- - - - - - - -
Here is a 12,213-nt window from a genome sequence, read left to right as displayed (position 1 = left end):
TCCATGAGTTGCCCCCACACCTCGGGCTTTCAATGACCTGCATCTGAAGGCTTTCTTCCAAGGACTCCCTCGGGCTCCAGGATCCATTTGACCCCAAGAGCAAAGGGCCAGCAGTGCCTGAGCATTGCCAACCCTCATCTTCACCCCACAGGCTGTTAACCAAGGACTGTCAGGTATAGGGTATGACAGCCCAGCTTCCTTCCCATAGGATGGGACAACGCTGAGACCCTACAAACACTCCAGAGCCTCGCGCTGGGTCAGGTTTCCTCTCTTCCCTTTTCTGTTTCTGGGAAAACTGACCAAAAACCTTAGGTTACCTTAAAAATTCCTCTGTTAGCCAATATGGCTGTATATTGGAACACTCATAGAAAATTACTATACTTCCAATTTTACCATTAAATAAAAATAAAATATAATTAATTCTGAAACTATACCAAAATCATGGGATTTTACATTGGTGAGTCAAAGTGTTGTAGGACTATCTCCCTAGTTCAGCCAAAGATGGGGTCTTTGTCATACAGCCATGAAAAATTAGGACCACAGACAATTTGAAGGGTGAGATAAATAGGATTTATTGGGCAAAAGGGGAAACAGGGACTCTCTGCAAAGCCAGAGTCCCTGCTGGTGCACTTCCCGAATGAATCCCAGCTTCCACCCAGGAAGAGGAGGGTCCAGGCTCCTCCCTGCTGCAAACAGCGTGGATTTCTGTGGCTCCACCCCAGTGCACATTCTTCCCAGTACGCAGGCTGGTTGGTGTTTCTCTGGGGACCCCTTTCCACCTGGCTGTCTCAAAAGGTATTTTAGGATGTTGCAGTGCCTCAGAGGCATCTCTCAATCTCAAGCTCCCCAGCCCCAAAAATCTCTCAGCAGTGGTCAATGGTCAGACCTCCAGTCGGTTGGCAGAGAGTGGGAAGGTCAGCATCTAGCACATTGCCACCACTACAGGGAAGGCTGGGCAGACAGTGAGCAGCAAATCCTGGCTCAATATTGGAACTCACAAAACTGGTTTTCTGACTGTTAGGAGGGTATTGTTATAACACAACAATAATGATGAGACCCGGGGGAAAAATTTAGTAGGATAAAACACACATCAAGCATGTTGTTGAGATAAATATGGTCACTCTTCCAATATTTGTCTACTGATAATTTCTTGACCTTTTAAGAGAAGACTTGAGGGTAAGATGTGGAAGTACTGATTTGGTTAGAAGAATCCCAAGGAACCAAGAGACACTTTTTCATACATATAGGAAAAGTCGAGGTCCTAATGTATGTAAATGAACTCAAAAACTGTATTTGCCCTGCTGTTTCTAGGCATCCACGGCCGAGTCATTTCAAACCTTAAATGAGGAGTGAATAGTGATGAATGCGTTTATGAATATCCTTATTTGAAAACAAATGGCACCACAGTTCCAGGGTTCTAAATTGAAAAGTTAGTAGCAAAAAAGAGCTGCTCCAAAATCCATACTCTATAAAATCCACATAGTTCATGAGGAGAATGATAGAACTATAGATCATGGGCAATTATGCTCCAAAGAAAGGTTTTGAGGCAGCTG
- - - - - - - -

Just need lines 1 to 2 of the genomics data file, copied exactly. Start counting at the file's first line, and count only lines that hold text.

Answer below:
Here is a 12,213-nt window from a genome sequence, read left to right as displayed (position 1 = left end):
TCCATGAGTTGCCCCCACACCTCGGGCTTTCAATGACCTGCATCTGAAGGCTTTCTTCCAAGGACTCCCTCGGGCTCCAGGATCCATTTGACCCCAAGAGCAAAGGGCCAGCAGTGCCTGAGCATTGCCAACCCTCATCTTCACCCCACAGGCTGTTAACCAAGGACTGTCAGGTATAGGGTATGACAGCCCAGCTTCCTTCCCATAGGATGGGACAACGCTGAGACCCTACAAACACTCCAGAGCCTCGCGCTGGGTCAGGTTTCCTCTCTTCCCTTTTCTGTTTCTGGGAAAACTGACCAAAAACCTTAGGTTACCTTAAAAATTCCTCTGTTAGCCAATATGGCTGTATATTGGAACACTCATAGAAAATTACTATACTTCCAATTTTACCATTAAATAAAAATAAAATATAATTAATTCTGAAACTATACCAAAATCATGGGATTTTACATTGGTGAGTCAAAGTGTTGTAGGACTATCTCCCTAGTTCAGCCAAAGATGGGGTCTTTGTCATACAGCCATGAAAAATTAGGACCACAGACAATTTGAAGGGTGAGATAAATAGGATTTATTGGGCAAAAGGGGAAACAGGGACTCTCTGCAAAGCCAGAGTCCCTGCTGGTGCACTTCCCGAATGAATCCCAGCTTCCACCCAGGAAGAGGAGGGTCCAGGCTCCTCCCTGCTGCAAACAGCGTGGATTTCTGTGGCTCCACCCCAGTGCACATTCTTCCCAGTACGCAGGCTGGTTGGTGTTTCTCTGGGGACCCCTTTCCACCTGGCTGTCTCAAAAGGTATTTTAGGATGTTGCAGTGCCTCAGAGGCATCTCTCAATCTCAAGCTCCCCAGCCCCAAAAATCTCTCAGCAGTGGTCAATGGTCAGACCTCCAGTCGGTTGGCAGAGAGTGGGAAGGTCAGCATCTAGCACATTGCCACCACTACAGGGAAGGCTGGGCAGACAGTGAGCAGCAAATCCTGGCTCAATATTGGAACTCACAAAACTGGTTTTCTGACTGTTAGGAGGGTATTGTTATAACACAACAATAATGATGAGACCCGGGGGAAAAATTTAGTAGGATAAAACACACATCAAGCATGTTGTTGAGATAAATATGGTCACTCTTCCAATATTTGTCTACTGATAATTTCTTGACCTTTTAAGAGAAGACTTGAGGGTAAGATGTGGAAGTACTGATTTGGTTAGAAGAATCCCAAGGAACCAAGAGACACTTTTTCATACATATAGGAAAAGTCGAGGTCCTAATGTATGTAAATGAACTCAAAAACTGTATTTGCCCTGCTGTTTCTAGGCATCCACGGCCGAGTCATTTCAAACCTTAAATGAGGAGTGAATAGTGATGAATGCGTTTATGAATATCCTTATTTGAAAACAAATGGCACCACAGTTCCAGGGTTCTAAATTGAAAAGTTAGTAGCAAAAAAGAGCTGCTCCAAAATCCATACTCTATAAAATCCACATAGTTCATGAGGAGAATGATAGAACTATAGATCATGGGCAATTATGCTCCAAAGAAAGGTTTTGAGGCAGCTG